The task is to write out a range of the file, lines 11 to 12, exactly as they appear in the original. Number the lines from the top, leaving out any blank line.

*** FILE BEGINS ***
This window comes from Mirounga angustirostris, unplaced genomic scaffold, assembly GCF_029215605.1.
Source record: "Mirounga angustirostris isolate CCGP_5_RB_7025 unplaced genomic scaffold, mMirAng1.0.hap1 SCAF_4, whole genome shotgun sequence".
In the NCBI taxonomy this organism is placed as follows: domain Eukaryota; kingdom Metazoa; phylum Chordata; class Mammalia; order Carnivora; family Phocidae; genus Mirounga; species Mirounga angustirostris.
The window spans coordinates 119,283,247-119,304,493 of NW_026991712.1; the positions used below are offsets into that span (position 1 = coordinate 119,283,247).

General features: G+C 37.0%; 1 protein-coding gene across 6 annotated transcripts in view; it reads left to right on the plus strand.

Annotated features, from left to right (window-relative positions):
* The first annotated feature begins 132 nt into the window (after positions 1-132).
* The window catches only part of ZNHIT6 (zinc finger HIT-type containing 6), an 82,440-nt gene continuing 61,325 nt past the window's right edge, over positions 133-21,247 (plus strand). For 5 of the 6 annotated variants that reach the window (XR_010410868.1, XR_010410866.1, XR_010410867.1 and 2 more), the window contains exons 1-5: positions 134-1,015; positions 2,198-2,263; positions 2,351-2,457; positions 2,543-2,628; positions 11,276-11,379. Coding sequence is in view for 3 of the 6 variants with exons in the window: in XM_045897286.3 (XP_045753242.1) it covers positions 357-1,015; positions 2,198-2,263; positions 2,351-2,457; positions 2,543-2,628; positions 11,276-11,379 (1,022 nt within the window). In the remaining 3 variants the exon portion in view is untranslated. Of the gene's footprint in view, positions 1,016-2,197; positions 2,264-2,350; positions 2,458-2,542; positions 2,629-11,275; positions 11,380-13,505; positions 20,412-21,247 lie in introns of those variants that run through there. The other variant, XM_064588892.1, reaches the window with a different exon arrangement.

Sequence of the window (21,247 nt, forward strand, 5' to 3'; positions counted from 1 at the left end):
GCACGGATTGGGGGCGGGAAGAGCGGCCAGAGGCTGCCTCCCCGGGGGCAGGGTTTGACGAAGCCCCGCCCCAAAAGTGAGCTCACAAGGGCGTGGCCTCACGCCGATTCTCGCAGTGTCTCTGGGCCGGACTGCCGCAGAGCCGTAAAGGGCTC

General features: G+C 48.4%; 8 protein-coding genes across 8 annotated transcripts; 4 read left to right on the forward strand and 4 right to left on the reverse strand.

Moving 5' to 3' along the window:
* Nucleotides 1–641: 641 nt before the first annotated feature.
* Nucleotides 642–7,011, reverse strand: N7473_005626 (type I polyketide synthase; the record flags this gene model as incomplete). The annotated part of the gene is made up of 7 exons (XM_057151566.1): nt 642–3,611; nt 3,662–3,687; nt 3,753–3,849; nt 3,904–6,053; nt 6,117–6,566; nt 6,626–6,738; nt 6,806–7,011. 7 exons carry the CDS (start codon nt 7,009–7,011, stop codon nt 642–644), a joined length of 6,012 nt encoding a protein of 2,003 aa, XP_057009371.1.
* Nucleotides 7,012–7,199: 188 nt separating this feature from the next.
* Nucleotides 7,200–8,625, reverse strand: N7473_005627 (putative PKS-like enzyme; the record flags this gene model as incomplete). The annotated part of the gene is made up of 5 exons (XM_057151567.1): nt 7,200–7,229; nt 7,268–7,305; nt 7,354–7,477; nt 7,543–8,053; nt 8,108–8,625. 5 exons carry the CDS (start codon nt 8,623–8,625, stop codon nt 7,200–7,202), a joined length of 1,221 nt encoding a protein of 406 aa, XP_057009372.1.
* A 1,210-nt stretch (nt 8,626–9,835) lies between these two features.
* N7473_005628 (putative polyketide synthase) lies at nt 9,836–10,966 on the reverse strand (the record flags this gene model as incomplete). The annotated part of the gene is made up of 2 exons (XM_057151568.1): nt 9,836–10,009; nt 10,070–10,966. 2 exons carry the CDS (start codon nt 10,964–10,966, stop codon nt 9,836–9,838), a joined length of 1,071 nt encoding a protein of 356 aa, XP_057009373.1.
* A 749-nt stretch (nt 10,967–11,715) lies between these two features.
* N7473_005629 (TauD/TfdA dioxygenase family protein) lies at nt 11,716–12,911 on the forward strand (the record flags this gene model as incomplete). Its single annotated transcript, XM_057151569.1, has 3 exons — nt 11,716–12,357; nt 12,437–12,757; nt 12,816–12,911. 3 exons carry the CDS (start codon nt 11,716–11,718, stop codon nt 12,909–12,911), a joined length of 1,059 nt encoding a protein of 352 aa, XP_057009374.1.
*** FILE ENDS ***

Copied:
General features: G+C 48.4%; 8 protein-coding genes across 8 annotated transcripts; 4 read left to right on the forward strand and 4 right to left on the reverse strand.

Moving 5' to 3' along the window: